For Kimberly, nothing is more important than the next generation – which is why she is so dedicated to supporting a healthy and creative future for her grandchildren. Even the hour-long commute, each way, between her home at Muskeg Lake Cree Nation in Marcelin, SK and Prince Albert isn’t enough to stop her enthusiasm.
For a long time, Kimberly worked as the Human Resources representative for the Muskeg Lake Cree Band, located northwest of Saskatoon. She was even the Acting Director of the Band for a while. But now, in a different stage of her life and career, helping her two grandkids – and other children who represent the future of the Band – become creative, well-rounded people is where she feels a calling. This is how she first encountered Creative Kids, the program that has helped make that goal a reality.
Sometimes the program means colourful dollops of paint, painted with sticky fingers by a grinning third-grader. Sometimes it means original music, practiced for weeks and played to a room full of proud family members. For others, it can be energetic dance steps, or a theatre performance, or even language lessons, attempting new tongue-twisters before breaking out into a fit of giggles. Through them all, Creative Kids is always helping youth all across Saskatchewan tell their own stories in exciting new ways. To date, they have helped about 11,000 kids in over 200 communities across the province – and two of them are Kimberly’s grandkids, Kaidin and Felicity.
“To me, it’s worth it. I’m trying to build healthy adults and healthy human beings, and the best time to do that is as children,” she says. “First Nations children, for too many years, have fallen between the cracks because of federal and provincial jurisdictions. If it wasn’t for programs such as Creative Kids, I couldn’t afford paying for the art lesson.”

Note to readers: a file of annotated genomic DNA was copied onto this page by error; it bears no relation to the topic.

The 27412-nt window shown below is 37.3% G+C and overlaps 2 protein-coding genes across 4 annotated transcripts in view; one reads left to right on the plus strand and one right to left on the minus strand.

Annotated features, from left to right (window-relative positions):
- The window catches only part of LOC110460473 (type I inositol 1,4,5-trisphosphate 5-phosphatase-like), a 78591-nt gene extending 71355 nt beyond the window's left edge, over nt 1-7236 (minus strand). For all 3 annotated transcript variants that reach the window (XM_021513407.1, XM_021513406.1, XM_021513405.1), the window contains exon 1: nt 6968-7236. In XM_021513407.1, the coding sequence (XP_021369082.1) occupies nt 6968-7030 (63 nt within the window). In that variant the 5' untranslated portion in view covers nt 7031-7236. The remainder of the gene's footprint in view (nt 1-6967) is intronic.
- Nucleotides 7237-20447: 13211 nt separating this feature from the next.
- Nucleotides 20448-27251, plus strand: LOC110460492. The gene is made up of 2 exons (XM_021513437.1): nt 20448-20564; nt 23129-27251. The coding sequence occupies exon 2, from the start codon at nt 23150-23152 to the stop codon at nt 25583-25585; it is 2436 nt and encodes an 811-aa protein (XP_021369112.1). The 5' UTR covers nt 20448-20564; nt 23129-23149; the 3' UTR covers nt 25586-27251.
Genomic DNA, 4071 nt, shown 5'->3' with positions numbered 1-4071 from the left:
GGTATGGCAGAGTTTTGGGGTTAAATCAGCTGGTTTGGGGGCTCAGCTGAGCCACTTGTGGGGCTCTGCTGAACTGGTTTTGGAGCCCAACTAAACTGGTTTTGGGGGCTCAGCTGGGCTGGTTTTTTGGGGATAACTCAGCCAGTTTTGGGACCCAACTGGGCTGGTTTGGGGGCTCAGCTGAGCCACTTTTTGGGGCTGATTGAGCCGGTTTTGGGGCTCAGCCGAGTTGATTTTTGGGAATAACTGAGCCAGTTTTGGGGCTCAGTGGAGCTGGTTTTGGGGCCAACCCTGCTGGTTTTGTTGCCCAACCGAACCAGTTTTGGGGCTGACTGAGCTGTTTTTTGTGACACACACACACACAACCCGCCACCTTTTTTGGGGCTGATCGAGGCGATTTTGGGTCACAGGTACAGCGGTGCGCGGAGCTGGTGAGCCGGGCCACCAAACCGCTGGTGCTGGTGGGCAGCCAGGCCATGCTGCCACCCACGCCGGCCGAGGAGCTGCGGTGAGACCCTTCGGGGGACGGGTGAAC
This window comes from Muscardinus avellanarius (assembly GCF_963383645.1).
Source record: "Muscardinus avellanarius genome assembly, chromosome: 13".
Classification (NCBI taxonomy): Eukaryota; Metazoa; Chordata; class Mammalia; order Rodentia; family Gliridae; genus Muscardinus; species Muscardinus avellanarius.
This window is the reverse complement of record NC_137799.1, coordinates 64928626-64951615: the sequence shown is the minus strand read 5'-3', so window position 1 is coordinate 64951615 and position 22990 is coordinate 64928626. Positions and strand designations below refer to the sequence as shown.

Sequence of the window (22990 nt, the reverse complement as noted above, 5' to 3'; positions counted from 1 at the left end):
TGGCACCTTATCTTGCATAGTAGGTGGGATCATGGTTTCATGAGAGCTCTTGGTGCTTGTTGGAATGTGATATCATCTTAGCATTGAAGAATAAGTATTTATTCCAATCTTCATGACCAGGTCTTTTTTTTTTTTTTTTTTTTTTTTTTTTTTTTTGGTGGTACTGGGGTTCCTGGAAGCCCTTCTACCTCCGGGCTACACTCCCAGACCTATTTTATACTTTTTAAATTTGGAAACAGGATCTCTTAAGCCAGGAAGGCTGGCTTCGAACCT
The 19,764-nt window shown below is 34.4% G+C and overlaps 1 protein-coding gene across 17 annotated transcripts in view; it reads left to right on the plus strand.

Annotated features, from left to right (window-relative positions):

Through the program, Kaidin and Felicity get art lessons funded at Christina’s Art School in Prince Albert, run by the fantastic local painter Christina Thoen. This became a great outlet for Kaidin, who struggles with anxiety and bullying at school. The 15-year-old had tried engaging in basketball but this didn’t help – as Kimberly explains, “She [Kaidin] would get to basketball practice and get an anxiety attack, because of these other kids. She wouldn’t participate, she’d end up in tears, and then basically run away.”
But now, thanks to the art classes, Kaidin is now able to express herself in a beautiful new way. “My kids need to be able to stand on their own eventually, and that’s what I am working towards. I am not always going to be there to speak up for Kaidin when things are going wrong for her.
The change in her two granddaughters is refreshing to see, and fills Kimberly with hope for better things ahead. Already, Kaidin loves to share the work that she makes in her classes, which is an amazing shift from her basketball days – since before, Kaidin never wanted her grandmother to come to the games. Kaidin’s younger sister, Felicity, also takes part in the lessons and is starting to excel at the artistic skills too, always ready to paint or doodle with a smile.
It’s plain to see the difference that Creative Kids has made in all their lives, and what it has contributed to their creative pursuits. It’s something that links every one of the hundreds of people that the organization works with each year.
Gloria Walsh, the Administrative Manager of SaskCulture (which runs Creative Kids) says it best. “Opportunities for young people to participate in cultural activity, such as Kaidin’s experience with the arts, has a lasting impact. It helps build confidence, contributes to physical and mental health and well-being, develops a sense of belonging and inclusion, and provides a safe, welcoming connection with families, friends and the community – a meaningful investment for everyone.”
Find out more about the mission of Creative Kids at https://www.saskculture.ca/programs/saskculture-programs/creative-kids